“Mom,” my mother says. “I’m paying. It’s a treat.”

The food just goes in. I can hear it all slopping inside.

My grandmother squeezes the features of her face together as if trying to suck the whole thing away. I imagine her sucking in the plate and the fork. She sucks in the table cloth. The table splinters and sucks right into her face. I’m sucked in. My mother is sucked in. The restaurant is sucked in. The whole town is sucked right into her face and she’s covered in debris, breathing heavily, examining the bill in the middle of nothingness, debating whether to tip or not.

This lunch is worse than I thought.

Before the last bite of pie is gone my mother pulls something from her purse. There’s a clicking.

She sets a bottle the table between the three of us. The bottle has my name on it. It’s filled with little white pills. My grandmother smiles a little. My mother smiles a little. I smile a little. Are we all smiling for the same reason? No. No. None of us are actually smiling. I’m just smiling so hard on the inside that everything outside of me appears to be smiling.

She did bring a gift. I love my mother.

I reach for the pills. My mother’s hand comes out from beneath the table. She puts her hand over mine.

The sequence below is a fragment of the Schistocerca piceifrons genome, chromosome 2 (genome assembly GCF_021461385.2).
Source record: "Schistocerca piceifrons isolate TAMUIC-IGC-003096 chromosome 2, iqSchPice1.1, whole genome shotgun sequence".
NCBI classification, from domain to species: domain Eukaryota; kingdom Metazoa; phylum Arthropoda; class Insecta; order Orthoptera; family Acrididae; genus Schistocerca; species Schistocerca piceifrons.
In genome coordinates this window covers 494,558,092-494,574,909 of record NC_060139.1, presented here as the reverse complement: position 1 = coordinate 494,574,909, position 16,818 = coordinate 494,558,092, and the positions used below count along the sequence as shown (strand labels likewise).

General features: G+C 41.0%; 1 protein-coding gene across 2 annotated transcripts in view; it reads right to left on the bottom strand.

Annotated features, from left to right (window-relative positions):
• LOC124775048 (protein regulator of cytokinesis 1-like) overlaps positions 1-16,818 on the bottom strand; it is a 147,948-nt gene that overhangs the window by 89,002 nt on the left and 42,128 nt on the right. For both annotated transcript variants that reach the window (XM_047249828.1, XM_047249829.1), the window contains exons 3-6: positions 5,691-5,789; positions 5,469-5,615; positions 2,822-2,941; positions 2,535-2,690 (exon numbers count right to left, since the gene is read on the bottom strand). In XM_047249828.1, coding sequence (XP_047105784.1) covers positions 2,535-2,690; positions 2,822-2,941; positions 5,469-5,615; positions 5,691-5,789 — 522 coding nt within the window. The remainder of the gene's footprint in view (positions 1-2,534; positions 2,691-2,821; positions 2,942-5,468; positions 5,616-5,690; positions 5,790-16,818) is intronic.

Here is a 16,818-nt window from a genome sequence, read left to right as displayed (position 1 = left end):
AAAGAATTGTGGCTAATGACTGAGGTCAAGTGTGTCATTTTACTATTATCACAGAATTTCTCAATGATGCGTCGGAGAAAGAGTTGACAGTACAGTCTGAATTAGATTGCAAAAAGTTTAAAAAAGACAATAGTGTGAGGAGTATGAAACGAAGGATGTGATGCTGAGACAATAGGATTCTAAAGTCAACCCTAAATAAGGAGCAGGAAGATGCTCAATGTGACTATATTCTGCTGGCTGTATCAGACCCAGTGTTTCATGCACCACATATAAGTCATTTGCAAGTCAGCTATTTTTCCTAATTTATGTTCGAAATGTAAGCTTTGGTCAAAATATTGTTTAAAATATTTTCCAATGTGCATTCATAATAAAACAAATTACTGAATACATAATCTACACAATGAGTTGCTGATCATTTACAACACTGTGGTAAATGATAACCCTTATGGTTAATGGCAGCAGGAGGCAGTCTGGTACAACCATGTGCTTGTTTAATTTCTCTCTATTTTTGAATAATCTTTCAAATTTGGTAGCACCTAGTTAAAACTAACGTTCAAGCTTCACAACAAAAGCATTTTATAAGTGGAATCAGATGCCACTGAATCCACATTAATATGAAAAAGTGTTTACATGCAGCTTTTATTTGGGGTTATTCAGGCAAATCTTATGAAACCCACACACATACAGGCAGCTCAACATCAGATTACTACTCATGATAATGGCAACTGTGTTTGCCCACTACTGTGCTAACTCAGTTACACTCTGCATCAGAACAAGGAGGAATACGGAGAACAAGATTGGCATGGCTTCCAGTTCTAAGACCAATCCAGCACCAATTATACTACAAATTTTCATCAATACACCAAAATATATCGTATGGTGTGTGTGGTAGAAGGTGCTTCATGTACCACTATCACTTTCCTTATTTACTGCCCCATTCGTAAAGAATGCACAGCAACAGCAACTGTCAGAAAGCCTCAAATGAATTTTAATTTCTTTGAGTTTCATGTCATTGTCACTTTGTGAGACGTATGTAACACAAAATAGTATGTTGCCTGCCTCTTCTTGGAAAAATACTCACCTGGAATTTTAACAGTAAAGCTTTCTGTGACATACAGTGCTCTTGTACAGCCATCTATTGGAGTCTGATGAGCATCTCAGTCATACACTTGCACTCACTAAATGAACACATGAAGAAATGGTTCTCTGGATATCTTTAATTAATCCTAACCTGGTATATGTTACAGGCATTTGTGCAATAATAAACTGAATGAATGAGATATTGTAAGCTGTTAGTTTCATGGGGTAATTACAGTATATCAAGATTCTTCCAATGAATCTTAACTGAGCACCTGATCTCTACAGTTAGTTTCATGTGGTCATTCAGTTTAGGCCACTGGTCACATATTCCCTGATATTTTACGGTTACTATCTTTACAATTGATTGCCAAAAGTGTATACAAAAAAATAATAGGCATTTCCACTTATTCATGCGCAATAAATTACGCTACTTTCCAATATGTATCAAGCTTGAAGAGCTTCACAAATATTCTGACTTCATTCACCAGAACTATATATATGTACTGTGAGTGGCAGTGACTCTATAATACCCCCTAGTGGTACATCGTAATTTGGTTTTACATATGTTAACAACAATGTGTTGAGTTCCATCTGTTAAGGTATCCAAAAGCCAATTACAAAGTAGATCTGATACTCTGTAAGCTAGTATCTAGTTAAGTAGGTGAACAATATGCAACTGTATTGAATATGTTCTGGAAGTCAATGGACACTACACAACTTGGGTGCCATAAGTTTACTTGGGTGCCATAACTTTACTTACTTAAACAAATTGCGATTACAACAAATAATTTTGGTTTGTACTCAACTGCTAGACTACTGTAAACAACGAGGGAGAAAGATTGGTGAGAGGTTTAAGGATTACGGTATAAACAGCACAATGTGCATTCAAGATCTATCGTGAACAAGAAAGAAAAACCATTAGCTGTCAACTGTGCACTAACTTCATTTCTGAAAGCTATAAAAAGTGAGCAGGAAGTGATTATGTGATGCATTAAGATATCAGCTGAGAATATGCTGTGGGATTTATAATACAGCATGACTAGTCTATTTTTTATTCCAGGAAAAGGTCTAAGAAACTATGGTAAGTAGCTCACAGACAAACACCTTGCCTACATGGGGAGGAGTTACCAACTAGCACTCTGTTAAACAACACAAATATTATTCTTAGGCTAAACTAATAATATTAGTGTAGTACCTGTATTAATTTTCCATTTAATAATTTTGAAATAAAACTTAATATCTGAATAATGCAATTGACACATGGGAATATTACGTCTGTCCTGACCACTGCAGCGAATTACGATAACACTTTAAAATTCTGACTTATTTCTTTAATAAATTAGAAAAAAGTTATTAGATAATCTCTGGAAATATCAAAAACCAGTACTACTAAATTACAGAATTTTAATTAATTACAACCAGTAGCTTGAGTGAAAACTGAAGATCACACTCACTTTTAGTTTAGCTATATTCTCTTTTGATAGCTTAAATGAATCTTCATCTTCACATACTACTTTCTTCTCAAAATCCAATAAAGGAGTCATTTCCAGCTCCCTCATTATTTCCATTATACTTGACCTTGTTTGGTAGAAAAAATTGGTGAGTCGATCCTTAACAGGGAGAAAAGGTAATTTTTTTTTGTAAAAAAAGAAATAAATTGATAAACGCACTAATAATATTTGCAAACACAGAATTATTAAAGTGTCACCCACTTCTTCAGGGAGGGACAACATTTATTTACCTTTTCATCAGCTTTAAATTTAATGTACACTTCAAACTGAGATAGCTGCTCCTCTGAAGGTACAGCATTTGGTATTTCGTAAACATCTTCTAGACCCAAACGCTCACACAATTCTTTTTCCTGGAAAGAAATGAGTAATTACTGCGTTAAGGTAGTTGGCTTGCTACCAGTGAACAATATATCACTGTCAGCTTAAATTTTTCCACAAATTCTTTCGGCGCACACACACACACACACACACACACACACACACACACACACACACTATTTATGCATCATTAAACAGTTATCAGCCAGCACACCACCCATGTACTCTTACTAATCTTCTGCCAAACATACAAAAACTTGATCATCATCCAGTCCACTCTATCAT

“I love you,” she says. “You should come and visit more often. We worry.” I look at her. She’s looking at me, right in the eyes. Her hand is long and strong and creamy. Her skin is warm, which means my skin must be cold. My hand looks sick, yellow under hers. She is kind but she doesn’t look worried. I look at my grandmother. She doesn’t look worried either.

I want to get out of here. I want to grab the bottle and run. Leave the earring as a tip.

“Those should last,” she says. She moves her hand away.

I offer to leave the tip, but I’m refused. My grandmother wipes tomato soup from around her mouth. She gives me a kiss on the cheek. I can smell some cheap lineament on her neck. I leave the cafe. My mother paid with a credit card. Out on the street a little bit of snow falls from the grey. Snow. Fuck.

I’m walking. My phone vibrates. I see a text from my mother.

- You dropped your earring

My diamond earrings. I like diamonds on me.

I think of my body covered in diamonds.

I think of getting vajazzled with diamonds.